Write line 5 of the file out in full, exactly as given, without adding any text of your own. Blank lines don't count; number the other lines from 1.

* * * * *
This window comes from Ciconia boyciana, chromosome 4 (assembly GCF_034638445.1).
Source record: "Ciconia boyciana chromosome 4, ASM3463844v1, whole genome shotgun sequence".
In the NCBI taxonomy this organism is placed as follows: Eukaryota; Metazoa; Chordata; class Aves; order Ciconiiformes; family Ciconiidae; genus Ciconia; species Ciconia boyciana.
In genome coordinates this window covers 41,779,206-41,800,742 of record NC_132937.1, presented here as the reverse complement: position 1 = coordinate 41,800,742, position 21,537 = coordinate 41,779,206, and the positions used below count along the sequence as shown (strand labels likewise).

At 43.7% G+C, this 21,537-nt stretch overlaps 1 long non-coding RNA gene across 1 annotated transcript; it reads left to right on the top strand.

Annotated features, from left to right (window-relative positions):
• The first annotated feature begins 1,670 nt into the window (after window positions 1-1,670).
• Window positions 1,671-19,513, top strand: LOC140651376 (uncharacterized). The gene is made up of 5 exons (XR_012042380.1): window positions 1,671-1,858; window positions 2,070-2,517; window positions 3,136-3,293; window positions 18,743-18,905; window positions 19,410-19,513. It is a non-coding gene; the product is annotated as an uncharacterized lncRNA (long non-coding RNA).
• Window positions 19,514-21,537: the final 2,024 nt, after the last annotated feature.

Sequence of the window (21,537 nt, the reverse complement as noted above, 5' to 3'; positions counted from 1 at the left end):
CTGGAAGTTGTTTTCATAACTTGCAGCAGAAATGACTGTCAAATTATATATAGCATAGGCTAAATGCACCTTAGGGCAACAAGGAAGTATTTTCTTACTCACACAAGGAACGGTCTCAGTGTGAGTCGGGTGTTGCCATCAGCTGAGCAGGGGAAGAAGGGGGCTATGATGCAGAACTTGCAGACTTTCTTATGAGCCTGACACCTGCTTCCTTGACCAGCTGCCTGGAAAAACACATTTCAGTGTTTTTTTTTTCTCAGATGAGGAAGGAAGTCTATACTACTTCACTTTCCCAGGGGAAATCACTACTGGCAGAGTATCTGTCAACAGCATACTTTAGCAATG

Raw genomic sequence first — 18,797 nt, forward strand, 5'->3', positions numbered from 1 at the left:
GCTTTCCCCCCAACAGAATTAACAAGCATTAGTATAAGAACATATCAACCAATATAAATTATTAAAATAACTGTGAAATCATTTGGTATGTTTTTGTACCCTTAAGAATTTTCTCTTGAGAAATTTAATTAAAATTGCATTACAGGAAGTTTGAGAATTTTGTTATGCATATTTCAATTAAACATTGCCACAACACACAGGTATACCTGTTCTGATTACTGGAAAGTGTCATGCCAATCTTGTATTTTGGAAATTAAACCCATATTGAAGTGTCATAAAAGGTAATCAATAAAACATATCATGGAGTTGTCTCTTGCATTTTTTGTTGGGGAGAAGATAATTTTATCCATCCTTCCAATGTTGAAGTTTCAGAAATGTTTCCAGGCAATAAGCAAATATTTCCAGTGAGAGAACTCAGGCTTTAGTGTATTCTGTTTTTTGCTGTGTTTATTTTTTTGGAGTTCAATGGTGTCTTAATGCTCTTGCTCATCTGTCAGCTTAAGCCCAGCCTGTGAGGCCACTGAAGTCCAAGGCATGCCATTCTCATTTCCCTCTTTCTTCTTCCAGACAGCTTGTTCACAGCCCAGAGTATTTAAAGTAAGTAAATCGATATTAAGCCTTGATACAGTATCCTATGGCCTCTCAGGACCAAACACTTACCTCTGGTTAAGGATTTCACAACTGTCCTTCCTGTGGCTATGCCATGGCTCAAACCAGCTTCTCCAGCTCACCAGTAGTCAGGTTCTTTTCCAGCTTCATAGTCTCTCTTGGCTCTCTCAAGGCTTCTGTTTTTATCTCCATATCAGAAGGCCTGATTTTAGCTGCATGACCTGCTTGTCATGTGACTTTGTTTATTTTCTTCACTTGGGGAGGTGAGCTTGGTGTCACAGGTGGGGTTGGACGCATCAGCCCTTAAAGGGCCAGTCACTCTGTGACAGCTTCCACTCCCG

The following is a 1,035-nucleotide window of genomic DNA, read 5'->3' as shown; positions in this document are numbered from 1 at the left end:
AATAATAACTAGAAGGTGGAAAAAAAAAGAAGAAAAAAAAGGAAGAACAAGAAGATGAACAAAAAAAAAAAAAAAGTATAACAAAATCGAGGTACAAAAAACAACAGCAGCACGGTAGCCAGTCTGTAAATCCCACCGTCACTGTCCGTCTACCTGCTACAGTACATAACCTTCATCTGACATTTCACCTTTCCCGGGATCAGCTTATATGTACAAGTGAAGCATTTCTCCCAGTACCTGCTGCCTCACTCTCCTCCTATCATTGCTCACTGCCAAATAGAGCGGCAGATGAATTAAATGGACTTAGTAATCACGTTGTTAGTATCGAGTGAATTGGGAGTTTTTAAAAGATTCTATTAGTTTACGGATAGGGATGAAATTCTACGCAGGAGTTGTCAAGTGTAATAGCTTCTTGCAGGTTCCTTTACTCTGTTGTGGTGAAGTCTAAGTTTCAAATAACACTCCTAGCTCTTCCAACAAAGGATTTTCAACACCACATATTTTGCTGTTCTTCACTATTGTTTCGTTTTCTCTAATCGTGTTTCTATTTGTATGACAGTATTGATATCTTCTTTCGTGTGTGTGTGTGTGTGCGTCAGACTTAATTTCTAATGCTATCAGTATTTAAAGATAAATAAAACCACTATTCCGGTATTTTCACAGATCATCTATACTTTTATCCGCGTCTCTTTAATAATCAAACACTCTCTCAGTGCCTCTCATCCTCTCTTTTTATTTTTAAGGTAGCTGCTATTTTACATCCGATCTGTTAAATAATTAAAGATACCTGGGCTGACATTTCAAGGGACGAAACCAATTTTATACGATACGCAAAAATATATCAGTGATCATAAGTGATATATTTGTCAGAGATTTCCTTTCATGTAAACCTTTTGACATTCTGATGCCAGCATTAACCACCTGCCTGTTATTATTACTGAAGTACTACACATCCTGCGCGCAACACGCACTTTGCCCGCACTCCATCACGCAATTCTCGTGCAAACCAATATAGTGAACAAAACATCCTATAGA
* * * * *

At 43.7% G+C, this 21,537-nt stretch overlaps 1 long non-coding RNA gene across 1 annotated transcript; it reads left to right on the top strand.